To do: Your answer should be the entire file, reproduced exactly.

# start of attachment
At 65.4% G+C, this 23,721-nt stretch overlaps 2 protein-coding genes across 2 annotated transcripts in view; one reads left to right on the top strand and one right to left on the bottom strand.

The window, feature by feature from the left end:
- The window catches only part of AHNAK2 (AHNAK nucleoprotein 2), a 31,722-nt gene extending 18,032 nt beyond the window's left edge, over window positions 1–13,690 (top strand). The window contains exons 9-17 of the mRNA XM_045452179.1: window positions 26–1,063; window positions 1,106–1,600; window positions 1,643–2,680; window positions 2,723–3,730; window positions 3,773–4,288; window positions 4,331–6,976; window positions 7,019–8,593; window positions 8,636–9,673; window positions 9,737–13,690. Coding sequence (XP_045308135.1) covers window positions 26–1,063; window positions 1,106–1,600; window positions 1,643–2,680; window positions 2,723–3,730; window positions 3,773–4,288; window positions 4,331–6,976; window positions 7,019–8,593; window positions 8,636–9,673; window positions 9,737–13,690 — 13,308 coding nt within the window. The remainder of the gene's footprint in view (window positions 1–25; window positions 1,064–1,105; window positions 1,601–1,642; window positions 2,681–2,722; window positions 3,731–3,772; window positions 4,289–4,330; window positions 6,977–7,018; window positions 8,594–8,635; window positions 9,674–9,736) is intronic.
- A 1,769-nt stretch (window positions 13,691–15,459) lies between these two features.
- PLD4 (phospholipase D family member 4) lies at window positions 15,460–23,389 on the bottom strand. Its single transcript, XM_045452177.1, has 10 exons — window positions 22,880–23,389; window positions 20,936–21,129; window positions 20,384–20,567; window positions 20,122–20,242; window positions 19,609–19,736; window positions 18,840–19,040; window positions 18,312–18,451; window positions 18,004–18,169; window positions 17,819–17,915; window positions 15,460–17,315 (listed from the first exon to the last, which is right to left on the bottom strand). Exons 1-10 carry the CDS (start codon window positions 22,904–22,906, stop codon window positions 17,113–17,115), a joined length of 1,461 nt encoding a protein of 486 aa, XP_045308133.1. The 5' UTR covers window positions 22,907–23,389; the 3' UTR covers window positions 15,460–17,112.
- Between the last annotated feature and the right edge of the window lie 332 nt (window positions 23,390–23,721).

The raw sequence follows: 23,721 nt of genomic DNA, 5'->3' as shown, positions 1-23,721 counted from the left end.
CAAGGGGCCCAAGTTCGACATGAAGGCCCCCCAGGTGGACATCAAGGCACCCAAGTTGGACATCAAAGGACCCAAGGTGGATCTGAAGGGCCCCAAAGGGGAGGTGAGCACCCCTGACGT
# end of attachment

At 65.4% G+C, this 23,721-nt stretch overlaps 2 protein-coding genes across 2 annotated transcripts in view; one reads left to right on the top strand and one right to left on the bottom strand.

The window, feature by feature from the left end:
- The window catches only part of AHNAK2 (AHNAK nucleoprotein 2), a 31,722-nt gene extending 18,032 nt beyond the window's left edge, over window positions 1–13,690 (top strand). The window contains exons 9-17 of the mRNA XM_045452179.1: window positions 26–1,063; window positions 1,106–1,600; window positions 1,643–2,680; window positions 2,723–3,730; window positions 3,773–4,288; window positions 4,331–6,976; window positions 7,019–8,593; window positions 8,636–9,673; window positions 9,737–13,690. Coding sequence (XP_045308135.1) covers window positions 26–1,063; window positions 1,106–1,600; window positions 1,643–2,680; window positions 2,723–3,730; window positions 3,773–4,288; window positions 4,331–6,976; window positions 7,019–8,593; window positions 8,636–9,673; window positions 9,737–13,690 — 13,308 coding nt within the window. The remainder of the gene's footprint in view (window positions 1–25; window positions 1,064–1,105; window positions 1,601–1,642; window positions 2,681–2,722; window positions 3,731–3,772; window positions 4,289–4,330; window positions 6,977–7,018; window positions 8,594–8,635; window positions 9,674–9,736) is intronic.
- A 1,769-nt stretch (window positions 13,691–15,459) lies between these two features.
- PLD4 (phospholipase D family member 4) lies at window positions 15,460–23,389 on the bottom strand. Its single transcript, XM_045452177.1, has 10 exons — window positions 22,880–23,389; window positions 20,936–21,129; window positions 20,384–20,567; window positions 20,122–20,242; window positions 19,609–19,736; window positions 18,840–19,040; window positions 18,312–18,451; window positions 18,004–18,169; window positions 17,819–17,915; window positions 15,460–17,315 (listed from the first exon to the last, which is right to left on the bottom strand). Exons 1-10 carry the CDS (start codon window positions 22,904–22,906, stop codon window positions 17,113–17,115), a joined length of 1,461 nt encoding a protein of 486 aa, XP_045308133.1. The 5' UTR covers window positions 22,907–23,389; the 3' UTR covers window positions 15,460–17,112.
- Between the last annotated feature and the right edge of the window lie 332 nt (window positions 23,390–23,721).

The raw sequence follows: 23,721 nt of genomic DNA, 5'->3' as shown, positions 1-23,721 counted from the left end.
CAAGGGGCCCAAGTTCGACATGAAGGCCCCCCAGGTGGACATCAAGGCACCCAAGTTGGACATCAAAGGACCCAAGGTGGATCTGAAGGGCCCCAAAGGGGAGGTGAGCACCCCTGACGT